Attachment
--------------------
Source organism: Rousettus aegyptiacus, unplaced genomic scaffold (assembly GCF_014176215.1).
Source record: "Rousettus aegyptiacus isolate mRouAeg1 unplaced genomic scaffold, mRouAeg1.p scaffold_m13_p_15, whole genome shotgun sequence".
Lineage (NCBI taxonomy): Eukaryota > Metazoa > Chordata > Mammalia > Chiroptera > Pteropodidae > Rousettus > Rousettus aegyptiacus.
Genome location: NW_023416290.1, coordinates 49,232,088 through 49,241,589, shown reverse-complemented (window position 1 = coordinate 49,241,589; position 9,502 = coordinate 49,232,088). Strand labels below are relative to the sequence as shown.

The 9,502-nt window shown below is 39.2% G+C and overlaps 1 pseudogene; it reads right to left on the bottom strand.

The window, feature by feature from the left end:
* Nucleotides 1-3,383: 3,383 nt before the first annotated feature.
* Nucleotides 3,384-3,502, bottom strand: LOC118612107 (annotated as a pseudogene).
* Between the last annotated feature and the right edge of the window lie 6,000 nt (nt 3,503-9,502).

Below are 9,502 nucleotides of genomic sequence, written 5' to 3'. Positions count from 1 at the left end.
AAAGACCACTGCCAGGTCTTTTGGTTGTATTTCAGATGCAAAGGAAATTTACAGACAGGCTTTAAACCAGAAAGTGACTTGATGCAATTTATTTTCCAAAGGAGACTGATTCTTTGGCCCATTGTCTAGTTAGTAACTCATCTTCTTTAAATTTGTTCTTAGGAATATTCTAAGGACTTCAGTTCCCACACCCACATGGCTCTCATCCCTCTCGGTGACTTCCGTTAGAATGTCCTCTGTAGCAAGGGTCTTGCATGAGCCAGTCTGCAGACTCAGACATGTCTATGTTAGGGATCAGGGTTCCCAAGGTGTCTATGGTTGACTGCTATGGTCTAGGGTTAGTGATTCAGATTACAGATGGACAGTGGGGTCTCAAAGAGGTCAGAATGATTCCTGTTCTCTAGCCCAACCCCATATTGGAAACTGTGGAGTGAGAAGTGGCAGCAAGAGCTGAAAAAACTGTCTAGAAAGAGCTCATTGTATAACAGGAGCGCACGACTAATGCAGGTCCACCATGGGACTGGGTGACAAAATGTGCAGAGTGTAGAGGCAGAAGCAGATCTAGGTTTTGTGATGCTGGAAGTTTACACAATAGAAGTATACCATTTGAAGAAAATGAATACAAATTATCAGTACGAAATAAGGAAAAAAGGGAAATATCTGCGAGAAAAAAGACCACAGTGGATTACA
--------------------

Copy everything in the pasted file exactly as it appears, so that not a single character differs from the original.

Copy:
Source organism: Rousettus aegyptiacus, unplaced genomic scaffold (assembly GCF_014176215.1).
Source record: "Rousettus aegyptiacus isolate mRouAeg1 unplaced genomic scaffold, mRouAeg1.p scaffold_m13_p_15, whole genome shotgun sequence".
Lineage (NCBI taxonomy): Eukaryota > Metazoa > Chordata > Mammalia > Chiroptera > Pteropodidae > Rousettus > Rousettus aegyptiacus.
Genome location: NW_023416290.1, coordinates 49,232,088 through 49,241,589, shown reverse-complemented (window position 1 = coordinate 49,241,589; position 9,502 = coordinate 49,232,088). Strand labels below are relative to the sequence as shown.

The 9,502-nt window shown below is 39.2% G+C and overlaps 1 pseudogene; it reads right to left on the bottom strand.

The window, feature by feature from the left end:
* Nucleotides 1-3,383: 3,383 nt before the first annotated feature.
* Nucleotides 3,384-3,502, bottom strand: LOC118612107 (annotated as a pseudogene).
* Between the last annotated feature and the right edge of the window lie 6,000 nt (nt 3,503-9,502).

Below are 9,502 nucleotides of genomic sequence, written 5' to 3'. Positions count from 1 at the left end.
AAAGACCACTGCCAGGTCTTTTGGTTGTATTTCAGATGCAAAGGAAATTTACAGACAGGCTTTAAACCAGAAAGTGACTTGATGCAATTTATTTTCCAAAGGAGACTGATTCTTTGGCCCATTGTCTAGTTAGTAACTCATCTTCTTTAAATTTGTTCTTAGGAATATTCTAAGGACTTCAGTTCCCACACCCACATGGCTCTCATCCCTCTCGGTGACTTCCGTTAGAATGTCCTCTGTAGCAAGGGTCTTGCATGAGCCAGTCTGCAGACTCAGACATGTCTATGTTAGGGATCAGGGTTCCCAAGGTGTCTATGGTTGACTGCTATGGTCTAGGGTTAGTGATTCAGATTACAGATGGACAGTGGGGTCTCAAAGAGGTCAGAATGATTCCTGTTCTCTAGCCCAACCCCATATTGGAAACTGTGGAGTGAGAAGTGGCAGCAAGAGCTGAAAAAACTGTCTAGAAAGAGCTCATTGTATAACAGGAGCGCACGACTAATGCAGGTCCACCATGGGACTGGGTGACAAAATGTGCAGAGTGTAGAGGCAGAAGCAGATCTAGGTTTTGTGATGCTGGAAGTTTACACAATAGAAGTATACCATTTGAAGAAAATGAATACAAATTATCAGTACGAAATAAGGAAAAAAGGGAAATATCTGCGAGAAAAAAGACCACAGTGGATTACA